British Olympian Mo Farah was illegally trafficked as a child to Britain from Djibouti and forced to work as a servant, he has revealed, saying his real name is Hussein Abdi Kahin.
The distance runner was flown to the UK from the East African country aged eight or nine by a woman he had never met, given the name Mohammed Farah, and then made to look after another family's children, he tells a BBC TV documentary "The Real Mo Farah" to be aired Wednesday.
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Farah, who completed the 5,000m-10,000m double at both the London 2012 and Rio 2016 Olympics, has previously said he came to the UK as a refugee from Somalia with his parents. But in stunning revelations, the 39-year-old now says his parents have never been to the UK.
His father was killed in civil unrest in Somalia when Farah was four years old and his mother, Aisha, and two brothers live in the breakaway state of Somaliland, which is not internationally recognised. "The truth is I'm not who you think I am," says Farah. "Most people know me as Mo Farah, but it's not my name or it's not the reality."
The woman who flew with him to the UK told him he was being taken to live with relatives and to say his name was Mohamed as she had fake travel documents that showed his photo next to the name "Mohamed Farah". Farah said his children motivated him to tell the truth about his past. "That's the main reason in telling my story because I want to feel normal and don't feel like you're holding on to something."
Farah's wife Tania said in the year leading up to their 2010 wedding she realised "there were lots of missing pieces to his story" but she eventually "wore him down with the questioning" and he told the truth. When he arrived in the UK, Farah says the woman who accompanied him took a piece of paper from him that had his relatives' contact details and "ripped it up and put it in the bin. At that moment, I knew I was in trouble," he says. Farah says he was forced to do housework and childcare "if I wanted food in my mouth", and was told: "If you ever want to see your family again, don't say anything. Often, I would just lock myself in the bathroom and cry," he says.
His life was transformed for the better once he went to live with Kinsi Farah, the sister of the man who is alleged to have aided in his journey to England. She tells him in the documentary that she wanted to protect him and adds she does not know why her sister-in-law brought him to England. "Do you think that was her reason when she bought me to the UK, in helping her with cooking, cleaning?" asks Farah in a video call. "I don't know," she replies.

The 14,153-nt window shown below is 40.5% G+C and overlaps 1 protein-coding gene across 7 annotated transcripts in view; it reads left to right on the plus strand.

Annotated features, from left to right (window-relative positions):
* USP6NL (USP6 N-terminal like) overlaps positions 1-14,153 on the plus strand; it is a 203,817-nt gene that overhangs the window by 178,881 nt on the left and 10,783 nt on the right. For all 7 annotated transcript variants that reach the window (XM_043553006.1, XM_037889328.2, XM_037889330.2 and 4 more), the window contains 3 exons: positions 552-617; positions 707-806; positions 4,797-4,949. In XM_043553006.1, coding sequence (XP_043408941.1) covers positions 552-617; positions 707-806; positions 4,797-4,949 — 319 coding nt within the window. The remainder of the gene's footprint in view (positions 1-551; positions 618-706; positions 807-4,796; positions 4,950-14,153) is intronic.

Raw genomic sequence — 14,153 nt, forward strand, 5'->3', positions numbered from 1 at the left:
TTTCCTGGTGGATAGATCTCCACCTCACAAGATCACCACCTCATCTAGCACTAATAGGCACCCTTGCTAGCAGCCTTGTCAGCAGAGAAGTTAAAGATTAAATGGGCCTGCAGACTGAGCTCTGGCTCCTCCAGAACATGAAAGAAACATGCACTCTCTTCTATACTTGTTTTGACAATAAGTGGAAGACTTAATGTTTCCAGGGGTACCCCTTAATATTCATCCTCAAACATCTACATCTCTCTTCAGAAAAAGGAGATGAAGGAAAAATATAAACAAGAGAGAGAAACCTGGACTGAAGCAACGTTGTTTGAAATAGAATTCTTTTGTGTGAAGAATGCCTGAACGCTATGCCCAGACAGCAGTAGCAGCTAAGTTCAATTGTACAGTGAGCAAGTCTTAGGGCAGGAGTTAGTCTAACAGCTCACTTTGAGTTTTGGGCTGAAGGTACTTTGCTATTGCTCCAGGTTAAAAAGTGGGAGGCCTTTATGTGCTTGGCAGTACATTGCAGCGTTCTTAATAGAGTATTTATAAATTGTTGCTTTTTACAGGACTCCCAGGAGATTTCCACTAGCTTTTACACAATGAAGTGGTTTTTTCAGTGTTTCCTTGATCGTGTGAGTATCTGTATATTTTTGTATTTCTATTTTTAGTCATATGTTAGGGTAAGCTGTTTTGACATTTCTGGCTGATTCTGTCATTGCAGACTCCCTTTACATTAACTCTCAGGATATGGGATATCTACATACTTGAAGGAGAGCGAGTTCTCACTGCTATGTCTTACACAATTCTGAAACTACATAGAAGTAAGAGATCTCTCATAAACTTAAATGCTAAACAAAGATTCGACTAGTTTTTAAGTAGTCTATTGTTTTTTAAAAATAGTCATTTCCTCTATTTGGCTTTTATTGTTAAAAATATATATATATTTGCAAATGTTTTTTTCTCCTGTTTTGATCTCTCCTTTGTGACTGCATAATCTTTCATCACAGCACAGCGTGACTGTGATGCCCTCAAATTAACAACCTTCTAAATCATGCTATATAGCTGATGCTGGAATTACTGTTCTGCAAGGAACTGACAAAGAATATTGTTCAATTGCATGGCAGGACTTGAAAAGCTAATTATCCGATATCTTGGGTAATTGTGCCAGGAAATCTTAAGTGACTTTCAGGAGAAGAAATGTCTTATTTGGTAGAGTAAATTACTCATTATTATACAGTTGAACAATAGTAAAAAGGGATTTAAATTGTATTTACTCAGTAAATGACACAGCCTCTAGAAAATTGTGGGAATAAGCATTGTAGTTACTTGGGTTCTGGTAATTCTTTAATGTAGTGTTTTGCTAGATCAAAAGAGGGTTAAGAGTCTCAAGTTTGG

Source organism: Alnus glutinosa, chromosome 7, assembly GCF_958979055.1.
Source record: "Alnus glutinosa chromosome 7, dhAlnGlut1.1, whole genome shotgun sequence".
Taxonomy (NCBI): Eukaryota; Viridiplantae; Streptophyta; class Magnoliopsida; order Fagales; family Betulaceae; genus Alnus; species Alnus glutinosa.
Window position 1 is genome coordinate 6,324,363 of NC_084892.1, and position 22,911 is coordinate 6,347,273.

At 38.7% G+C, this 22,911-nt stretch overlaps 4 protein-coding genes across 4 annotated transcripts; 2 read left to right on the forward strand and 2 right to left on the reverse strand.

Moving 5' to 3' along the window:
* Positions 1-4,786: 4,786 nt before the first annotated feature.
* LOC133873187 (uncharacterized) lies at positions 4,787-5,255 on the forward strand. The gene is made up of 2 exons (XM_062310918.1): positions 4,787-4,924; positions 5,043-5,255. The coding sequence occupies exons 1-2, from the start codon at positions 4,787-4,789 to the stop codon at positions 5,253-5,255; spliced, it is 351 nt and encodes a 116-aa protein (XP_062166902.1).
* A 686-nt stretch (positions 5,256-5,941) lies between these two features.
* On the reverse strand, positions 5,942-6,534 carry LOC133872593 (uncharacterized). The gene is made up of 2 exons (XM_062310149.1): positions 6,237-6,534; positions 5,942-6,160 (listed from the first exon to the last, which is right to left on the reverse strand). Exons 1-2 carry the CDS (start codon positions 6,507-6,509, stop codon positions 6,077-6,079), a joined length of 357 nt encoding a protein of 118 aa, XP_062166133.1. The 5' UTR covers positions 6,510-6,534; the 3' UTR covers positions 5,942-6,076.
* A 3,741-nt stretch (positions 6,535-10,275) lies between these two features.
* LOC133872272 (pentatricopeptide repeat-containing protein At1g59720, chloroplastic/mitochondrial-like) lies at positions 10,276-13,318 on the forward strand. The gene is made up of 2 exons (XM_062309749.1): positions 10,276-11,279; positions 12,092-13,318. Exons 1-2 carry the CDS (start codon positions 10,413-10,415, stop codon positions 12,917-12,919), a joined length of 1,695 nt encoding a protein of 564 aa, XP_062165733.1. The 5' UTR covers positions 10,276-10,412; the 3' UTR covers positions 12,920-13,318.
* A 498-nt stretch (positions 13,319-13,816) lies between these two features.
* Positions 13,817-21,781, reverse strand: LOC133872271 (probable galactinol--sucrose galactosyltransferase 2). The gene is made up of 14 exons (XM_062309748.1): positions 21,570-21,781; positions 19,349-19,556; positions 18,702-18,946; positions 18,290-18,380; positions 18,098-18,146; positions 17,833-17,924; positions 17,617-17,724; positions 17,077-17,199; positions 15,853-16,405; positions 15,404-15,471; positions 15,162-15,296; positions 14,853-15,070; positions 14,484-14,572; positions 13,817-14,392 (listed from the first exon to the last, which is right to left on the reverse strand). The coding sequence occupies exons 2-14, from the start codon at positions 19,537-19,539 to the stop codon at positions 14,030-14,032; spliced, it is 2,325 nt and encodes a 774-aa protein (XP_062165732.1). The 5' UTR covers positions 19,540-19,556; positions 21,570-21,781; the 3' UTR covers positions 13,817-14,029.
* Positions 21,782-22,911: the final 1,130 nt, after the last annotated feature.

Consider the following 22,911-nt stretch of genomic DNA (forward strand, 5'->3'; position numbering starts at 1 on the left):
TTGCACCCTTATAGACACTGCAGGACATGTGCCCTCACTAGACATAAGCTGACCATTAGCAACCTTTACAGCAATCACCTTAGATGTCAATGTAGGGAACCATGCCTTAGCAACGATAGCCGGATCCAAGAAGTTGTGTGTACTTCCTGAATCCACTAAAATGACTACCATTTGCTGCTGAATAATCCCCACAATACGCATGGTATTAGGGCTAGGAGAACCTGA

The athlete is also reunited with his mother in Somaliland in the documentary. "I sent you away because of the war," his mother tells him. "You were given a name that was not yours, sent away to England, a country you knew nothing about. It's important that you tell your story."
Farah's physical education teacher, Alan Watkinson, noticed how the youngster's mood changed when he was on the running track. "The only language he seemed to understand was the language of PE and sport," says Watkinson.
Farah says it was athletics that enabled him to escape. "The only thing I could do to get away from this (situation) was to get out and run," he says. Farah eventually told Watkinson the truth and he informed local authorities. It was Watkinson who applied for Farah's British citizenship which he described as a "long process" and on July 25, 2000 Farah was recognised as a British citizen. "I often think about the other Mohamed Farah, the boy whose place I took on that plane and I really hope he's OK," said Farah.
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